More Drama for the Marathon Man Isner
As shadows deepened and the John Isner vs. Paul-Henri Mathieu second round match went deep into the fifth set, one phrase came to mind: “Here we go again.” On Paris’ Court Centrale, in locker rooms and bars all around the world, all of tennis thought of Isner’s epic three day, 70-68 Wimbledon struggle against Nicolas Mahut.
Now here was Isner in the middle of another fifth set marathon with a journeyman Frenchman with the initials “HM” and a two syllable last name (And yes, Mahut and Mathieu sound quite alike.)
Of course, match for match – no other player has more compelling Grand Slam matches then the tall Southerner who will forever been remembered for his 11:08 classic against Mahut. Plus, Isner battled in a spate of other incredible Slam matches against Rafa Nadal in Paris, Andy Roddick in New York and Louk Sorensen in Melbourne.
The gigantic man looks so languid, even lackadaisical. Others sprint, he lopes. But this former Georgia Bulldog is a ferocious competitor with the guts of a burglar and great good courage. Now he is becoming a bit of a clay court phenom.
En route to the top ten, Isner had huge Davis Cup wins on European red clay over Roger Federer in Switzerland and Frenchmen Giles Simon and Jo Willie Tsonga in Monte Carlo. Davis Cup Captain Jim Courier reportedly told Isner to remember that slow clay really doesn’t diminish the impact of his “whiz and win” serve and the sticky stuff gives him more time when he’s returning serve.
Of course, the only return Paul Henri Mathieu has been interested in of late is just returning to the game.
Due to devastating injuries he didn’t play at all in 2011. Once ranked No. 12, he’s now a lowly No. 241. He 30 and didn’t have a coach and could claim, in 22 tries, just one win over a top ten player. But his home Federation gave him a wild card into Roland Garros. And in the first round, Mathieu used his great groundies to win a five set match over German Bjorn Phau, but was quite the underdog in the second round. After all, the 6’ 9” Isner had just said his serve was dangerous on any surface, “even mud.” And Court Centrale in Paris is hardly mud. It’s the most fabled clay court in the world and Isner had been having a certain European affair with the surface. Not surprisingly, Isner won the first set in a tiebreak. But despite Isner’s reign of aces, Mathieu scrambled back to win the next two sets before Isner won the fourth to set up a fifth set drama.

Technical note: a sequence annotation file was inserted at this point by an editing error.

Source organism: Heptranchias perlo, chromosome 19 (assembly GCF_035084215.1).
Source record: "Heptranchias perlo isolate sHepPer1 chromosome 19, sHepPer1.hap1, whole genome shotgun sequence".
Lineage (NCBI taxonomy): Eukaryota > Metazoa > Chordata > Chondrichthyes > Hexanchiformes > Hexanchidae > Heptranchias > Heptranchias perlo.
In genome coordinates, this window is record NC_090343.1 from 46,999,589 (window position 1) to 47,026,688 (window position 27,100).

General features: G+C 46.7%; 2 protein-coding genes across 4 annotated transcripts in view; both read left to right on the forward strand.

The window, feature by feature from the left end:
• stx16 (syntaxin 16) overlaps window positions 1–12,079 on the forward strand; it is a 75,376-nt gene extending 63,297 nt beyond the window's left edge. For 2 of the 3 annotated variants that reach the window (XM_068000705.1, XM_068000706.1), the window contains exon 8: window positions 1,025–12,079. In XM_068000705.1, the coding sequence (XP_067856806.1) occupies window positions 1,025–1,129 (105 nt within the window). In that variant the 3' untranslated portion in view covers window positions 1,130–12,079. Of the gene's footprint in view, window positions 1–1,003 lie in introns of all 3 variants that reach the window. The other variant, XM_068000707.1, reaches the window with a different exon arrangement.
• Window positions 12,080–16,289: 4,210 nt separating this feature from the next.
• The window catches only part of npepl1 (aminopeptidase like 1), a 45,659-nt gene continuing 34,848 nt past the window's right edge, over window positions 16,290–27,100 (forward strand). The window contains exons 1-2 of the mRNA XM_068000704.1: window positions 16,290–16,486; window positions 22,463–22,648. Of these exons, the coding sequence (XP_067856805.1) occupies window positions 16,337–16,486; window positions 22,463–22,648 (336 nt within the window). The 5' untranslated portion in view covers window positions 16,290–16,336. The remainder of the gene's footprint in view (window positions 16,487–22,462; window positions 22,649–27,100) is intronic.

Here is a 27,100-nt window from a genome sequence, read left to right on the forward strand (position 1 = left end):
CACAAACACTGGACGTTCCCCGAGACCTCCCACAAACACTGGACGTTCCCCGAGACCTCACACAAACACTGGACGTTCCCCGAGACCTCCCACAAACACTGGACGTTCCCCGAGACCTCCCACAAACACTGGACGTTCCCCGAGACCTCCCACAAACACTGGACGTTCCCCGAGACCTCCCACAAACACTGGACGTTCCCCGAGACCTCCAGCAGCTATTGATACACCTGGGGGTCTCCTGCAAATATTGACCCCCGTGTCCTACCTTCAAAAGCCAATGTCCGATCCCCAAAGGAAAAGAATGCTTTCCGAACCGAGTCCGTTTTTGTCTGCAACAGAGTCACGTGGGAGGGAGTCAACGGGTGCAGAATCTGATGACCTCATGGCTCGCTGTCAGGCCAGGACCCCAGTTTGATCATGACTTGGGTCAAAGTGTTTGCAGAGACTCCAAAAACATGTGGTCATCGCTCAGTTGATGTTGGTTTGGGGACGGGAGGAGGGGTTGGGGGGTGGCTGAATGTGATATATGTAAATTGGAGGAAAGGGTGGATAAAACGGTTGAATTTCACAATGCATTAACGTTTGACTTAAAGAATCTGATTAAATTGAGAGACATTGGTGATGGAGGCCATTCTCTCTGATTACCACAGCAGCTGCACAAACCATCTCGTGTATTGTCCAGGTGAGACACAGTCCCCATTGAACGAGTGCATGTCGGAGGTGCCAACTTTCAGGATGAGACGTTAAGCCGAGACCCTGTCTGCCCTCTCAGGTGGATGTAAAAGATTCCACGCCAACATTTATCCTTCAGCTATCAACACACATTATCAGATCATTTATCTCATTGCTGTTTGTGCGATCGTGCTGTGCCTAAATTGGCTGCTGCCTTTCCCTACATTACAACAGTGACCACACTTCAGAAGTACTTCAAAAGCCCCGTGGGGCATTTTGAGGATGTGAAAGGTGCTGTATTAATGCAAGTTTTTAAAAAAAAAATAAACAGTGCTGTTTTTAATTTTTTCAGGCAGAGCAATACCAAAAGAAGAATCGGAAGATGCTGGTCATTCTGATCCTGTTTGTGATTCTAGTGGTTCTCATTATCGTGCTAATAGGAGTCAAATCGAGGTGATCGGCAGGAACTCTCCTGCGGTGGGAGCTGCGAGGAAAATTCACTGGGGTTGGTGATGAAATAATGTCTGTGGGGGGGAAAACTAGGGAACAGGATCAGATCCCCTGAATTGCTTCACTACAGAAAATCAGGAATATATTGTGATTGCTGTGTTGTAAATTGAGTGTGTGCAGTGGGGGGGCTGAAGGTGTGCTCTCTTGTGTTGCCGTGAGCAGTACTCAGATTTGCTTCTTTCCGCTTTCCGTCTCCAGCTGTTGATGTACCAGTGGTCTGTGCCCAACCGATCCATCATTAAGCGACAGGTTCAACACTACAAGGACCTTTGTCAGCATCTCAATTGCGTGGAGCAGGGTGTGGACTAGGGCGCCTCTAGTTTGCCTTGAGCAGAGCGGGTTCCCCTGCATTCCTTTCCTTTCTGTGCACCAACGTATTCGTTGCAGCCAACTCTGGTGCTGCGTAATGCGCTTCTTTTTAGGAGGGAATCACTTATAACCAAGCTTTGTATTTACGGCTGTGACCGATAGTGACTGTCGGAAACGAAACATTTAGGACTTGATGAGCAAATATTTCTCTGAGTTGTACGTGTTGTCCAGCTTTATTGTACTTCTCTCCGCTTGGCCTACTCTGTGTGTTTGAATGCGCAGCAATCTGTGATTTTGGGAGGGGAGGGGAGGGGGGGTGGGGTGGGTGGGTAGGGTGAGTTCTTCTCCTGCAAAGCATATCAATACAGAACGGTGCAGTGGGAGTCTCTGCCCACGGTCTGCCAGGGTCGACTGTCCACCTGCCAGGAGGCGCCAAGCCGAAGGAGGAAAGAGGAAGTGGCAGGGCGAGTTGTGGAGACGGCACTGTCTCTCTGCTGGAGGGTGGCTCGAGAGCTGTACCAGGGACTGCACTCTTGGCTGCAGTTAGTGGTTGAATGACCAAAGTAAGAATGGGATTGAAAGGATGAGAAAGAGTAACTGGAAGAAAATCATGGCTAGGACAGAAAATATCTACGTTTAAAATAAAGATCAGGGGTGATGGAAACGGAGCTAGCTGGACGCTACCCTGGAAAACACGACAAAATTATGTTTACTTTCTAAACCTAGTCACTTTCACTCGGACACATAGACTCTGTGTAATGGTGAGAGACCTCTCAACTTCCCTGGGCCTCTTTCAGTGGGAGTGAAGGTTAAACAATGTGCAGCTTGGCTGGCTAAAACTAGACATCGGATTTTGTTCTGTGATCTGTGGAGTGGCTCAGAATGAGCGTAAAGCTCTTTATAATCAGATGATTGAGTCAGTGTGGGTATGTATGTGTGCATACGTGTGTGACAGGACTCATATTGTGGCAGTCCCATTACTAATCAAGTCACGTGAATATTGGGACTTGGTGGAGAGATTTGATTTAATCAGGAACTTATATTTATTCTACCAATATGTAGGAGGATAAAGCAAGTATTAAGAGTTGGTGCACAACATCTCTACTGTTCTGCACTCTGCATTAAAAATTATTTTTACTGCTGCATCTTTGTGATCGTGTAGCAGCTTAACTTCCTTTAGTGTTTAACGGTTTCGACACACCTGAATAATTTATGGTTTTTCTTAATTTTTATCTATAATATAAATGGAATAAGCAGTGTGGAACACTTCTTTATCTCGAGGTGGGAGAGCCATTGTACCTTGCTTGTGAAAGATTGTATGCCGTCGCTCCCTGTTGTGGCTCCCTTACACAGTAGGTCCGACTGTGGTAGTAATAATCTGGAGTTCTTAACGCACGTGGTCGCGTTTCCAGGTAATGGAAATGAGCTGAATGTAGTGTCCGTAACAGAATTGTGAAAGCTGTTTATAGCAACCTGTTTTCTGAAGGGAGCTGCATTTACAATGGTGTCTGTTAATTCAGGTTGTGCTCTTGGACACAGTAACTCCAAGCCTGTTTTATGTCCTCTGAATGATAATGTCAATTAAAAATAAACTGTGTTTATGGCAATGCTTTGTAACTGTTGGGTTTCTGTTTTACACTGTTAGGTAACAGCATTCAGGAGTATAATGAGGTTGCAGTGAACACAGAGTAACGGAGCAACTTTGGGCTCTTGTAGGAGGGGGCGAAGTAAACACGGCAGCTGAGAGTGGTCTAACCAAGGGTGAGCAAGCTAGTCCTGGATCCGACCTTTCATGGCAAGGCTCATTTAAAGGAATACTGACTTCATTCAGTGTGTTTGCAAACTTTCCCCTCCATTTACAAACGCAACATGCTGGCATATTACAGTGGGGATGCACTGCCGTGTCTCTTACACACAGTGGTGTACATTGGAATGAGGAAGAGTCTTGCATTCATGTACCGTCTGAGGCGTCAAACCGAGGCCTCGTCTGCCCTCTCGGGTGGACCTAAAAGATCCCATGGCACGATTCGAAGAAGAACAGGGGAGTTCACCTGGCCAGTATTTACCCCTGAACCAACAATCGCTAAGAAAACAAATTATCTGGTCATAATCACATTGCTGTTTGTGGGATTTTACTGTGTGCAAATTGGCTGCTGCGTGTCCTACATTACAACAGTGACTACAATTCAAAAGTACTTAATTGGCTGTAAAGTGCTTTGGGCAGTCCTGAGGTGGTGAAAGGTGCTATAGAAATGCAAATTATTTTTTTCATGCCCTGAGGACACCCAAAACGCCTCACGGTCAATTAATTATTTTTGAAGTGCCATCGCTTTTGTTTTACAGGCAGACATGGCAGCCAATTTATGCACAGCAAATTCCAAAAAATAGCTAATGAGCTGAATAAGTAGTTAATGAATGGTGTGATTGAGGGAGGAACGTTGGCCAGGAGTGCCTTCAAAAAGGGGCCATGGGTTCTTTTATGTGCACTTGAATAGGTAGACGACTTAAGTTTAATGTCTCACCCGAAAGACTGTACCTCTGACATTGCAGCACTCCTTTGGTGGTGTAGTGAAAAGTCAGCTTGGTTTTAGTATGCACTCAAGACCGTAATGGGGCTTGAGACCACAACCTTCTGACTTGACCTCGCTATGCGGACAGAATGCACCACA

It was a good play.
Serving first, Mathieu stroked precise groundies to hold his serve with ease. Isner’s formula – big serve, power forehands, few backhands and occasional net rushes – is designed to hold serve and look for an opening to steal a game when his foe was serving.
But Mathieu, backed by a frenetic crowd, was in no mood for thievery. Sadly for him, he had not only lost a key Davis Cup match to American Andy Roddick in 2010, he is most known for losing a two set lead over Mikhail Youzhny a decade ago which gave the Davis Cup title to Russia. Pain. And yes – that other Frenchman, Mahut – did lose to Isner and the U.S. just crushed France in Davis Cup this Spring.
Pay back was in the air.
As the fifth set went deep into overtime Isner played one hapless drop shot after another. His backhand misfired and when he was down 11-10 he had to save three match points on his serve.
But that’s Isner’s modus operandi, using his serve and forehand to snatch wins from the vice-grip of defeat. Never mind that he was exhausted, that his hands were on his hips, that he could barely move and didn’t even run after many a Mathieu shot, Isner soldiered on, a battered heavyweight who refused to go down.
In a drone pattern reminiscent of his match against Mahut, Isner and Mathieu traded holds. With the Frenchman up 15-14 the American giant saved two more match points. But the veteran Mathieu – steady, sure and precise – held his ground, held his serve and held his nerve. He pounded his chest and the crowd pounded the stands and yelled “Allez Mathieu” (Go Mattieu). And in the 34th game of the fifth set, on his eighth match point, Mathieu watched as an Isner forehand sailed into the alley. Allez Mathieu indeed.
The Frenchman scored a 6-7(2), 6-4, 6-4, 3-6, 18-16 win. After 5:41 (which was the second longest match in French Open history) the man who had been tagged as a choker threw his hands in the air and threw kisses to the adoring throng. After all – gone, at least for this day – were memories of classic Wimbledon losses and Davis Cup debacles.
On this day Isner’s last ball was in the alley – “Allez Mathieu.”